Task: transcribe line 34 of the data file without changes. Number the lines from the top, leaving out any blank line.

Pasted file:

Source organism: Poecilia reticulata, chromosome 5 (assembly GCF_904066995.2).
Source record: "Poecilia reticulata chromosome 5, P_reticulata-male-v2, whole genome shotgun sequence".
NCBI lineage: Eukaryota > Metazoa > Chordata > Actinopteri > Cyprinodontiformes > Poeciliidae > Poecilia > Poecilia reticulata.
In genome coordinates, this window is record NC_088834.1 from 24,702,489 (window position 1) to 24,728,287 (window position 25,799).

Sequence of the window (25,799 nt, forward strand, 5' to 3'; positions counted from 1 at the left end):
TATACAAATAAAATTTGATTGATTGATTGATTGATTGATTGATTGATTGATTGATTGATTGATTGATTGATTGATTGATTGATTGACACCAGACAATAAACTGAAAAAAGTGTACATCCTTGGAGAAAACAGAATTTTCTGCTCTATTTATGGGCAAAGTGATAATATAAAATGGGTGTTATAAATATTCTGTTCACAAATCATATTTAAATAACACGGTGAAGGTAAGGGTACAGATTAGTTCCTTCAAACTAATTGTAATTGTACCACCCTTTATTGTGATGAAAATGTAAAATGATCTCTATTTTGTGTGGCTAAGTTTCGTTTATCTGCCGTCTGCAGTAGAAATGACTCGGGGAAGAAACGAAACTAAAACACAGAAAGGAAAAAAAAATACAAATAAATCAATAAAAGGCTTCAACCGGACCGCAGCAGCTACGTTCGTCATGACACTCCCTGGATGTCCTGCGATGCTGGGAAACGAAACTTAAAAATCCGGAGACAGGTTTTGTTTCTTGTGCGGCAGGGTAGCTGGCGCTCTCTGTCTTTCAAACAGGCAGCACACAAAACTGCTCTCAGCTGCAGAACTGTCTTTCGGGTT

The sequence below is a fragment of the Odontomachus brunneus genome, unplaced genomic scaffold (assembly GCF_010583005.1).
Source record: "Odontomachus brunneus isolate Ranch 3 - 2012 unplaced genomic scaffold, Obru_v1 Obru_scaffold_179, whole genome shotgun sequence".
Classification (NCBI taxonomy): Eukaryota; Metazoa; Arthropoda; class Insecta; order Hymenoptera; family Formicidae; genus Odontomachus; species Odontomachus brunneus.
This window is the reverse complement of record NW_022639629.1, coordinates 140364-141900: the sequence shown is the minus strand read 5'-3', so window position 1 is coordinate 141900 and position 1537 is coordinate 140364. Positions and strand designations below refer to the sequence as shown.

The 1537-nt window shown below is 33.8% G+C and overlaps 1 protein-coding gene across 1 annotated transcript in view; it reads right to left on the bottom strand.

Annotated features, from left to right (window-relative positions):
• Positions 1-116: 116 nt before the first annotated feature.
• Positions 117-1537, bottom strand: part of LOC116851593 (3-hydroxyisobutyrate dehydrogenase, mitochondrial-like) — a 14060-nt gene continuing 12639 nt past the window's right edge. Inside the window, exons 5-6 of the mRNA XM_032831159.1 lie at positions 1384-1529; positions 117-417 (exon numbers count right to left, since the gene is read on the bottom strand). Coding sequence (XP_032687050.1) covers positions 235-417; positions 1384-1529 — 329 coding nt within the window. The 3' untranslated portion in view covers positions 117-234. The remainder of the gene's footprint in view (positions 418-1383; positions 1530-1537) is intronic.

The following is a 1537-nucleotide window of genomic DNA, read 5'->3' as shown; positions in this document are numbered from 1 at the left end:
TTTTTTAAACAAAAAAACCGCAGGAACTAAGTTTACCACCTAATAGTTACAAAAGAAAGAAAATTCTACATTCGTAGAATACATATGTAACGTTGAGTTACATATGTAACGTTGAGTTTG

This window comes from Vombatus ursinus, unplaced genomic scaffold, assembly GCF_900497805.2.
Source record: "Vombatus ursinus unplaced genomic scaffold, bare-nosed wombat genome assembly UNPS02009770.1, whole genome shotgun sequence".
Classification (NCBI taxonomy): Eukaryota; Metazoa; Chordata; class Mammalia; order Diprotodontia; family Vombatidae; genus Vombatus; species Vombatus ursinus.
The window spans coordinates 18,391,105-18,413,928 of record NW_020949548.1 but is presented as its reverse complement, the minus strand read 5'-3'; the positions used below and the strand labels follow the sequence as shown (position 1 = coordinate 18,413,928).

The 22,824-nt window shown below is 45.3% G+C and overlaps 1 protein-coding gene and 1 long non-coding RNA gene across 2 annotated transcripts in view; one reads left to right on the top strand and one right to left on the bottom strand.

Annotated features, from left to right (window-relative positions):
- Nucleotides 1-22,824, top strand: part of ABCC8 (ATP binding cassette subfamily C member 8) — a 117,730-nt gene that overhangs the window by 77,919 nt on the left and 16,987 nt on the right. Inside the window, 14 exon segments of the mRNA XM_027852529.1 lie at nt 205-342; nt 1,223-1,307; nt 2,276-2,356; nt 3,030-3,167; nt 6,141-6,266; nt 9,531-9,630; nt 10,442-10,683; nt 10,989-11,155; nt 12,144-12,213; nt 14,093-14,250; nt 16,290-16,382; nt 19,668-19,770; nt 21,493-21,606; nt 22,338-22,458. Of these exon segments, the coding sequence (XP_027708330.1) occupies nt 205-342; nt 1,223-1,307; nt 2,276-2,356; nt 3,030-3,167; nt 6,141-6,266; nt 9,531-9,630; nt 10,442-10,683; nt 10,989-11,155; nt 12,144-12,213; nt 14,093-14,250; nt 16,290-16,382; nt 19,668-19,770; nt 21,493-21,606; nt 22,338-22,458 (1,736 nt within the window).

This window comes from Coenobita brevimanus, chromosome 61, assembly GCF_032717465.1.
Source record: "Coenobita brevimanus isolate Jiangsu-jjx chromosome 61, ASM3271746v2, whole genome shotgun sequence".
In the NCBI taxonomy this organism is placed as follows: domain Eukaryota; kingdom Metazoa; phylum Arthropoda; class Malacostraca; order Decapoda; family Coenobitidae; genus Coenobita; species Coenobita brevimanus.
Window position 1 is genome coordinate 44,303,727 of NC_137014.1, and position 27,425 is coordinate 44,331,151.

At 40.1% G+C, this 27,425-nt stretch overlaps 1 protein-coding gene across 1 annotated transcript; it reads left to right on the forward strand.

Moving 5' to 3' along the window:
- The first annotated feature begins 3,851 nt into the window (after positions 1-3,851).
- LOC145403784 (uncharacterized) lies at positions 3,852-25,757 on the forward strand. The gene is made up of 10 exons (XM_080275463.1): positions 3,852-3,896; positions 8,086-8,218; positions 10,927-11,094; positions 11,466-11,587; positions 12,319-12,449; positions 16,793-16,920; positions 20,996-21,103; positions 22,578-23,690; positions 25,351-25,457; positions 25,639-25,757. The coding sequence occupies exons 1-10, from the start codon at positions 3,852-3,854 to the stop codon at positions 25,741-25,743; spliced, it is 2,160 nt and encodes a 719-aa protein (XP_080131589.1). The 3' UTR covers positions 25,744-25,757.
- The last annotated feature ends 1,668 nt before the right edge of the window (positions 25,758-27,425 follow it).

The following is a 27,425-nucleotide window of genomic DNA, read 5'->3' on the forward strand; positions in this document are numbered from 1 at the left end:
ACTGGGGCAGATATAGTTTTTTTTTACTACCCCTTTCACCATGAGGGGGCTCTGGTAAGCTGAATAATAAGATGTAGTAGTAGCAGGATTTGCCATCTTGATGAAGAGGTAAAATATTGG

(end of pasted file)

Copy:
ACTGGGGCAGATATAGTTTTTTTTTACTACCCCTTTCACCATGAGGGGGCTCTGGTAAGCTGAATAATAAGATGTAGTAGTAGCAGGATTTGCCATCTTGATGAAGAGGTAAAATATTGG